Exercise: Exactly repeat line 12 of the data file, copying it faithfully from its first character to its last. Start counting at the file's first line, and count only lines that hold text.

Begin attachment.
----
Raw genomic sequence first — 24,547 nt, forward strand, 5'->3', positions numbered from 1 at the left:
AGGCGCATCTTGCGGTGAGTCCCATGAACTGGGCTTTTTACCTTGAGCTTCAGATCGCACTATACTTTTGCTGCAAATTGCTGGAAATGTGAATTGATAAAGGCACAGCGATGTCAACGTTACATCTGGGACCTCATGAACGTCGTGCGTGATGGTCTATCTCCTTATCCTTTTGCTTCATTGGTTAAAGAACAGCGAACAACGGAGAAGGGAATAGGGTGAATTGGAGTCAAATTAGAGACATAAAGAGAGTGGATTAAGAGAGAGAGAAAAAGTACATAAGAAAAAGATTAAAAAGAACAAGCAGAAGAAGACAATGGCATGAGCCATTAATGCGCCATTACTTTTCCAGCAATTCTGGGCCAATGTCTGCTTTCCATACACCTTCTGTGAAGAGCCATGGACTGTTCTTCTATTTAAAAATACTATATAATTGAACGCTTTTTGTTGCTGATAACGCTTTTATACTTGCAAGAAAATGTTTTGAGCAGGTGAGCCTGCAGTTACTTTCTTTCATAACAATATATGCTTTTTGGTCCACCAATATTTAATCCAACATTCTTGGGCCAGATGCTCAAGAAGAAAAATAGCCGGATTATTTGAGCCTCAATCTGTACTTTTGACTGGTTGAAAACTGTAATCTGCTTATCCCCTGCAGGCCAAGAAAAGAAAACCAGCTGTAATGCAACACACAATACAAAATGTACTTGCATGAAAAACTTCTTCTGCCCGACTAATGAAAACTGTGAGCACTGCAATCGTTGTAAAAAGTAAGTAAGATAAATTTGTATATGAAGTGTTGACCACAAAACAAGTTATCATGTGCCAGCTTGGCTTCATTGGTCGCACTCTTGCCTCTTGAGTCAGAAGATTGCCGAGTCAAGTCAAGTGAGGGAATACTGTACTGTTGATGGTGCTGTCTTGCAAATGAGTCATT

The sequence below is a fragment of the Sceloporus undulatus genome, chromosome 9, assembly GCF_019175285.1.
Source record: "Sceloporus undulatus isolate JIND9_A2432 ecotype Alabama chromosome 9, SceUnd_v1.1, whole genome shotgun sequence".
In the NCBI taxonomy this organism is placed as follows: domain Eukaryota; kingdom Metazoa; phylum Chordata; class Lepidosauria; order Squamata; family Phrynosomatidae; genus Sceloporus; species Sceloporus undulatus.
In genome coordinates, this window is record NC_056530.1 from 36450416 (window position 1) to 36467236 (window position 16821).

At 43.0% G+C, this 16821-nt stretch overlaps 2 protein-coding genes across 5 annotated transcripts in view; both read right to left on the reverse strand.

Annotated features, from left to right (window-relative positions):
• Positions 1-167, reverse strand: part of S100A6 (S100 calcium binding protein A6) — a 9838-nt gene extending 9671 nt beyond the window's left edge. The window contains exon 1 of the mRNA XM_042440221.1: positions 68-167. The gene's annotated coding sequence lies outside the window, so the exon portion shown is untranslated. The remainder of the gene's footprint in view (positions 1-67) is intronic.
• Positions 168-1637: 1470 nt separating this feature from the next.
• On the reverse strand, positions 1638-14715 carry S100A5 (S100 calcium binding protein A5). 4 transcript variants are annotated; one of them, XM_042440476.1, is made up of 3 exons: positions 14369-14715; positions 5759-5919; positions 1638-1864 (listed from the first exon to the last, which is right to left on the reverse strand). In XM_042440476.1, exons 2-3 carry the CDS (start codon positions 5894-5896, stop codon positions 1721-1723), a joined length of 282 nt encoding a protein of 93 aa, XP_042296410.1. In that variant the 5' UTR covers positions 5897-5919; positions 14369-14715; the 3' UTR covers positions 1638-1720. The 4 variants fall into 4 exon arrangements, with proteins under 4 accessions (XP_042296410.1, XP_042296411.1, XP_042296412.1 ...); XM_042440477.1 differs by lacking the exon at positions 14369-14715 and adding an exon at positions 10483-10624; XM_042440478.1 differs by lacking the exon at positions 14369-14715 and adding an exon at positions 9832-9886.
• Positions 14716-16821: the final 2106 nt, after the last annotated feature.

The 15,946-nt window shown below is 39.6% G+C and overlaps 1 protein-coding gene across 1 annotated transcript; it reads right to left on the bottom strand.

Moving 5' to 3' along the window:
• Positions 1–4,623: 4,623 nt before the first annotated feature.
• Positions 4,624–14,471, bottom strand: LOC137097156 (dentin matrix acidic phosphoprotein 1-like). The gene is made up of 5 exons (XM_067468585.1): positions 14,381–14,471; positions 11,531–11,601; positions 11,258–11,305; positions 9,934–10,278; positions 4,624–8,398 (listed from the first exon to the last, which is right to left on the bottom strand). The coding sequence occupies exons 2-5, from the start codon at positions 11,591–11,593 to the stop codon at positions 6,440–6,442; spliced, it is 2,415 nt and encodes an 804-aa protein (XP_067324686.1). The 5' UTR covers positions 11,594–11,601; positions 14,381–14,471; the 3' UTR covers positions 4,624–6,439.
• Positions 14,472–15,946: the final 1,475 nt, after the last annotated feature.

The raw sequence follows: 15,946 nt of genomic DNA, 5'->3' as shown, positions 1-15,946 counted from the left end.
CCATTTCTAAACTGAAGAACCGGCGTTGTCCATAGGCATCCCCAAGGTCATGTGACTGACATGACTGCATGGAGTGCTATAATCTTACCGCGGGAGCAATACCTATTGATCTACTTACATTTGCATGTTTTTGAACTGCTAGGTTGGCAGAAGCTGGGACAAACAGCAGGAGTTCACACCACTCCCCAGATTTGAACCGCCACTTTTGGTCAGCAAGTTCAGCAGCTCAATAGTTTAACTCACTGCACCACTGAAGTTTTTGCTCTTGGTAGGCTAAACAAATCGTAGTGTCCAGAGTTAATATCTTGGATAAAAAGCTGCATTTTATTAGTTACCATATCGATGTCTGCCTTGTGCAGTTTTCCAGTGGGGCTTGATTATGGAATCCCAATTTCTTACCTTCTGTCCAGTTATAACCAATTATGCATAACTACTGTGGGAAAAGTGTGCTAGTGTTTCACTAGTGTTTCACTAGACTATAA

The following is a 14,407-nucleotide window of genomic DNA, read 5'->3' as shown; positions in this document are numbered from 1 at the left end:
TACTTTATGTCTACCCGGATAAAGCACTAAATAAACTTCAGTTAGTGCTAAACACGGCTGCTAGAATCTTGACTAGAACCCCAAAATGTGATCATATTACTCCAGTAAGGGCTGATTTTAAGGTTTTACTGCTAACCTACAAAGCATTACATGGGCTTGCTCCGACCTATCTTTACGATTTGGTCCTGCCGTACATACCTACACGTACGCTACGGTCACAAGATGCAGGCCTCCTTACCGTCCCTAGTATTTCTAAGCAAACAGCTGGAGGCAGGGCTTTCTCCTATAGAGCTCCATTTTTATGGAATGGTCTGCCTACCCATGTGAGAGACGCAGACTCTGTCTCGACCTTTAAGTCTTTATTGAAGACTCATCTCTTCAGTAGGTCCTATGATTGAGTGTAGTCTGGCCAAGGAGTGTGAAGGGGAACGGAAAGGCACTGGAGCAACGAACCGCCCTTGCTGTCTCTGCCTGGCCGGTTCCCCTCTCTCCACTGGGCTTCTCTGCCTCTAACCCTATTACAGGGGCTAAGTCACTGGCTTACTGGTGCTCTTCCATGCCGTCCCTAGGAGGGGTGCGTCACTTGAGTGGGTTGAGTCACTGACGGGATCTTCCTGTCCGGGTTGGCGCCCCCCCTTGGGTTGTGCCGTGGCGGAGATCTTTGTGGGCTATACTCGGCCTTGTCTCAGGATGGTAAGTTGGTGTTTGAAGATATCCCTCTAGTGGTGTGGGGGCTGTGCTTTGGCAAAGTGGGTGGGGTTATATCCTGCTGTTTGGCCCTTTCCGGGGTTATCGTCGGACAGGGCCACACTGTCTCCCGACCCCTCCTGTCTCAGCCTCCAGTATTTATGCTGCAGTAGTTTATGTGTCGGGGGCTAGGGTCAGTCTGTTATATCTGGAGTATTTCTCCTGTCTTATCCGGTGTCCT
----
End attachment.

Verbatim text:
• Positions 14716-16821: the final 2106 nt, after the last annotated feature.